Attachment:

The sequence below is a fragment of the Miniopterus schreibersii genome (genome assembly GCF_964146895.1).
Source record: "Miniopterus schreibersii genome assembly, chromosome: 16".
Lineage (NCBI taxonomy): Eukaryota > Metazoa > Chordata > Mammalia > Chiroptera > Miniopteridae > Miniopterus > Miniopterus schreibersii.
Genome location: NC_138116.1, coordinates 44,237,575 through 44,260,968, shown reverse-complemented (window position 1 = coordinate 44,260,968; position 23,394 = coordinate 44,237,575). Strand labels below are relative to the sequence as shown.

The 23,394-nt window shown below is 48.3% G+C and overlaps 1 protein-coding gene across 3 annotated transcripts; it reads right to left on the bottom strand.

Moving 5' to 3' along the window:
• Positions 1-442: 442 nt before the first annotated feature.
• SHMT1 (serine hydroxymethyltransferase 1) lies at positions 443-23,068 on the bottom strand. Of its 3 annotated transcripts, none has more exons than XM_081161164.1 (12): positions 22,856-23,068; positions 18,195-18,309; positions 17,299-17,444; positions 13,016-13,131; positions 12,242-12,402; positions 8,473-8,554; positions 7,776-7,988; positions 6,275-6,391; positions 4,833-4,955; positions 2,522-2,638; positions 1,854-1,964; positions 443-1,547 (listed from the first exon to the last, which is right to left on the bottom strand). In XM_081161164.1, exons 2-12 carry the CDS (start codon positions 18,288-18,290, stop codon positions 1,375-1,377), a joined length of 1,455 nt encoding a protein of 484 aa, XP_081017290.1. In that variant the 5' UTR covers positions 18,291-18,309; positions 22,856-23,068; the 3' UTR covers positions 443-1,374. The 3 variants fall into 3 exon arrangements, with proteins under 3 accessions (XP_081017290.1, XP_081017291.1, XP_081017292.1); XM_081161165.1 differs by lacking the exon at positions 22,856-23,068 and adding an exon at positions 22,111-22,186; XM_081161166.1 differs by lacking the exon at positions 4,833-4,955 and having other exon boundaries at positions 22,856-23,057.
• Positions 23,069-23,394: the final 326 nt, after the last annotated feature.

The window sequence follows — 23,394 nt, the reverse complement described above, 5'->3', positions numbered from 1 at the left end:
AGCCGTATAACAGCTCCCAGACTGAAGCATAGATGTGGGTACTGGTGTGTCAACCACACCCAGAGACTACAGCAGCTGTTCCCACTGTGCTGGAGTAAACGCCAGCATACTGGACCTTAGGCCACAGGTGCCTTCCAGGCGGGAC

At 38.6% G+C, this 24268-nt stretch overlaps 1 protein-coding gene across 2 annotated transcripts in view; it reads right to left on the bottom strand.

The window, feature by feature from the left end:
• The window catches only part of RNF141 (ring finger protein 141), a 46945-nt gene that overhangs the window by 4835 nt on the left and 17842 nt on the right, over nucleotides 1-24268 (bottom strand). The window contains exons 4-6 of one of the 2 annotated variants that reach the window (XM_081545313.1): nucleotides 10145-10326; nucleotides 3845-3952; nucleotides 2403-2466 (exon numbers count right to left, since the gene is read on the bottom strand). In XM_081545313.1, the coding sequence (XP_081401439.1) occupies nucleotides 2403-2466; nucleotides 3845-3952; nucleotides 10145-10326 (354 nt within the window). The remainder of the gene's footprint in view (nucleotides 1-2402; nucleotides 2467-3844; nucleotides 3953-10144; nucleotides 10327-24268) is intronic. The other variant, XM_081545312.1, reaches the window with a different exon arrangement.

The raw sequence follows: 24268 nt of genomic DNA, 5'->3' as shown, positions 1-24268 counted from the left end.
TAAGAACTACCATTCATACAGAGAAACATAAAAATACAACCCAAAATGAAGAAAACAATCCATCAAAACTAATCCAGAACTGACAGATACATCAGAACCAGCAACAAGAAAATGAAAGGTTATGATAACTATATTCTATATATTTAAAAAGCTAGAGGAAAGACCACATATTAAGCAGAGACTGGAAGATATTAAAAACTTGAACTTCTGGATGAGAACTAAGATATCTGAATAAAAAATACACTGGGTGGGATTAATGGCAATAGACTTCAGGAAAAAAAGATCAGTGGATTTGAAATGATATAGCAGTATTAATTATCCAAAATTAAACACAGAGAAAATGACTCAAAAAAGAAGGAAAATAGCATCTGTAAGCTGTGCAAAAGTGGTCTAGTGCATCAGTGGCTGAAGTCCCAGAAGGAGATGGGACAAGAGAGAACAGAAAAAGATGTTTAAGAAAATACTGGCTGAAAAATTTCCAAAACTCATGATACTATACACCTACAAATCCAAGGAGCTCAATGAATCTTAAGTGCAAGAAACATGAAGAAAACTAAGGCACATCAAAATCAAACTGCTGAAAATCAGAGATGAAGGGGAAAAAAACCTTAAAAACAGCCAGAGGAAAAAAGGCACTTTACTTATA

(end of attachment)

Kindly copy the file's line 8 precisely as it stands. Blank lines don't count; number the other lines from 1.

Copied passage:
• SHMT1 (serine hydroxymethyltransferase 1) lies at positions 443-23,068 on the bottom strand. Of its 3 annotated transcripts, none has more exons than XM_081161164.1 (12): positions 22,856-23,068; positions 18,195-18,309; positions 17,299-17,444; positions 13,016-13,131; positions 12,242-12,402; positions 8,473-8,554; positions 7,776-7,988; positions 6,275-6,391; positions 4,833-4,955; positions 2,522-2,638; positions 1,854-1,964; positions 443-1,547 (listed from the first exon to the last, which is right to left on the bottom strand). In XM_081161164.1, exons 2-12 carry the CDS (start codon positions 18,288-18,290, stop codon positions 1,375-1,377), a joined length of 1,455 nt encoding a protein of 484 aa, XP_081017290.1. In that variant the 5' UTR covers positions 18,291-18,309; positions 22,856-23,068; the 3' UTR covers positions 443-1,374. The 3 variants fall into 3 exon arrangements, with proteins under 3 accessions (XP_081017290.1, XP_081017291.1, XP_081017292.1); XM_081161165.1 differs by lacking the exon at positions 22,856-23,068 and adding an exon at positions 22,111-22,186; XM_081161166.1 differs by lacking the exon at positions 4,833-4,955 and having other exon boundaries at positions 22,856-23,057.